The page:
Daily Devotion for May 29, 2013
“Naked I came from my mother's womb, and naked I shall return. The Lord gave and the Lord hath taken away. Blessed be the name of the Lord.”
Our Father, who art in heaven, hallowed be thy name. Thy kingdom come; Thy will be done, on earth as it is in heaven. Give us this day our daily bread, and forgive us our trespasses, as we forgive those who trespass against us. And lead us not into temptation, but deliver us from evil.
For Thine is the kingdom, and the power, and the glory, forever and ever.
A beautiful quiet version of a very old hymn.
with grief and shame weighed down,
now scornfully surrounded
with thorns, thine only crown:
how pale thou art with anguish,
with sore abuse and scorn!
How does that visage languish
which once was bright as morn!
What thou, my Lord, has suffered
was all for sinners' gain;
mine, mine was the transgression,
but thine the deadly pain.
Lo, here I fall, my Savior!
'Tis I deserve thy place;
look on me with thy favor,
vouchsafe to me thy grace.
What language shall I borrow
to thank thee, dearest friend,
for this thy dying sorrow,
thy pity without end?
O make me thine forever;
and should I fainting be,
Lord, let me never, never
outlive my love for thee.
Music by Hans Leo Hassler (1600)
Lyrics by J.W. Alexander, 1830
Prayer for the Morning
Oh God, who has created all things, seen and unseen, this day is your creation and I give thanks to live in it. I pray that I will not shut you out of the day you have made, blinded by the petty concerns of life, but that I may be always open to your presence.
I open my body to you and give thanks for your life that fills and warms every cell of it.
I open my eyes and ears to you and give thanks for the light of your Word, without which I would live in the shadow of ignorance.
I open my heart to you and give thanks for your love that fills me with compassion, understanding, and peace.
I open my soul to you and give thanks for your Spirit, who fills me with wisdom when I take a moment to listen.
All that I am, I open to you and I return to you, giving thanks every moment of my life for the blessings that fill this day. Through Christ I pray.
For a Sense of Wonder at God's Creation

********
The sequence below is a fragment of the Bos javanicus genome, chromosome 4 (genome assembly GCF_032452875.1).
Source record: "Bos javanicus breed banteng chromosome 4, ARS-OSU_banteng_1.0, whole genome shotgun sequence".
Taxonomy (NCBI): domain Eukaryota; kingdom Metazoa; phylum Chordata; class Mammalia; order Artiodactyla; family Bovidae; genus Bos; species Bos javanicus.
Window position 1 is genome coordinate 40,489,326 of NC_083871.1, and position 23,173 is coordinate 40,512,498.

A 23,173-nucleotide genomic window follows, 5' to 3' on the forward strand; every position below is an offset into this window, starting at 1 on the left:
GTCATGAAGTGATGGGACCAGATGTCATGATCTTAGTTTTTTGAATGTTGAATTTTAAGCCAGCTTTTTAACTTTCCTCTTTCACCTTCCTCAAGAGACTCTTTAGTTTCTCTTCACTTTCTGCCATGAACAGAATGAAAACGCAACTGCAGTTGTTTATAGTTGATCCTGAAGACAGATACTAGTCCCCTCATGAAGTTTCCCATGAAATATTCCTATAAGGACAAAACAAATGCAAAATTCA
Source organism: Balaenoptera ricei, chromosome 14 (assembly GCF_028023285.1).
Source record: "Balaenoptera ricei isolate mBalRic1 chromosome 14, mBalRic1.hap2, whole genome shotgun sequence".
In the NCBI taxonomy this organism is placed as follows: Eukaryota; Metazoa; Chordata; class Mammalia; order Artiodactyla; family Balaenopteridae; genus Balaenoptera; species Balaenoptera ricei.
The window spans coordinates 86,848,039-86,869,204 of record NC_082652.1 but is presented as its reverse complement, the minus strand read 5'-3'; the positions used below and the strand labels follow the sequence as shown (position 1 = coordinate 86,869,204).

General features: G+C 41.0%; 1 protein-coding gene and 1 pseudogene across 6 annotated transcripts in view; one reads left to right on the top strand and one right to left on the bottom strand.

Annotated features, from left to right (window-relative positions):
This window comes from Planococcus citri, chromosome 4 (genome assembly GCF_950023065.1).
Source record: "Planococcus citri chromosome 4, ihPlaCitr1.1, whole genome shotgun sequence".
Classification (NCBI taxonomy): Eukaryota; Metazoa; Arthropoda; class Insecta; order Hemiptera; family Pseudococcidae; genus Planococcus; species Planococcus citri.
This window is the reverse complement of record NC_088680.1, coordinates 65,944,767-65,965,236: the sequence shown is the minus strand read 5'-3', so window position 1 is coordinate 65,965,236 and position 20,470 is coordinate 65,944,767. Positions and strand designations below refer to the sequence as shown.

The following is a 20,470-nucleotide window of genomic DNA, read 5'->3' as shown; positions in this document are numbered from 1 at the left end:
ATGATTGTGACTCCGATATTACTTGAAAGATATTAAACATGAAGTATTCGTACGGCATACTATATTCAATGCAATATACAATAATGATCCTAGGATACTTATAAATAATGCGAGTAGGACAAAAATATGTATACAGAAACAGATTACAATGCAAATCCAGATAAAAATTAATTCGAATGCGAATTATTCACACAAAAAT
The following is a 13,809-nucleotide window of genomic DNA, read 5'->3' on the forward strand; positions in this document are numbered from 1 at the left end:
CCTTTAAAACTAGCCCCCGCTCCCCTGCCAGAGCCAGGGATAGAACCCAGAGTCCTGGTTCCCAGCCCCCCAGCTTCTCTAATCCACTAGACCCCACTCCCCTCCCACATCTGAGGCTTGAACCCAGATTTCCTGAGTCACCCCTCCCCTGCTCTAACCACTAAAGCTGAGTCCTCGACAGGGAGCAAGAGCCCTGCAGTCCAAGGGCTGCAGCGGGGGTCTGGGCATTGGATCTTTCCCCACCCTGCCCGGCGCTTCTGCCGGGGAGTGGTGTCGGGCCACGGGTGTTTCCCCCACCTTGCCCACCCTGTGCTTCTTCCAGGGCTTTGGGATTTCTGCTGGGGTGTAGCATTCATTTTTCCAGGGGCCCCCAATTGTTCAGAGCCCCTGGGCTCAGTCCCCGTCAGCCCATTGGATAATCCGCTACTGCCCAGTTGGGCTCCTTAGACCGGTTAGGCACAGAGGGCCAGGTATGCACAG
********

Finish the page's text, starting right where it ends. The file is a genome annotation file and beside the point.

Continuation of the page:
Dear Lord, grant me the grace of wonder. Surprise me, amaze me, awe me in every crevice of your universe. Delight me to see how your Christ plays in ten thousand places, lovely in limbs, and lovely in eyes not His, to be the father through the features of men's faces. Each day enrapture me with your marvelous things without number. I do not ask to see the reason for it all; I ask only to share the wonder of it all.
May the God who made me, the God who keeps me, and the God who will be my Lord through all eternity, shine down His blessings and wisdom upon me like the sun upon a field; and may I keep Him in the forefront of my every thought and deed, throughout this day, and evermore.
(Additional prayers may be found at Prayers for All Occasions.)
God be with you 'til we meet again.
Psalm 18:25-27 (NKJV)
With the merciful You will show Yourself merciful;
With a blameless man You will show Yourself blameless;
With the pure You will show Yourself pure;
And with the devious You will show Yourself shrewd.
For You will save the humble people,
But will bring down haughty looks.
What Do We Know?
Then the LORD answered Job out of the whirlwind, saying:
"Who is this that darkens my counsel, using words without knowledge? Gird your loins like a man; for I am going to ask questions, and you are going to answer me.
Where were you when I laid the earth's foundation? Tell me, if you know, who marked off its measurements? Surely you know that! Who stretched the guide string? Where were its foundations fastened, and who laid the cornerstones, while the morning stars sang together and all the angels shouted with joy?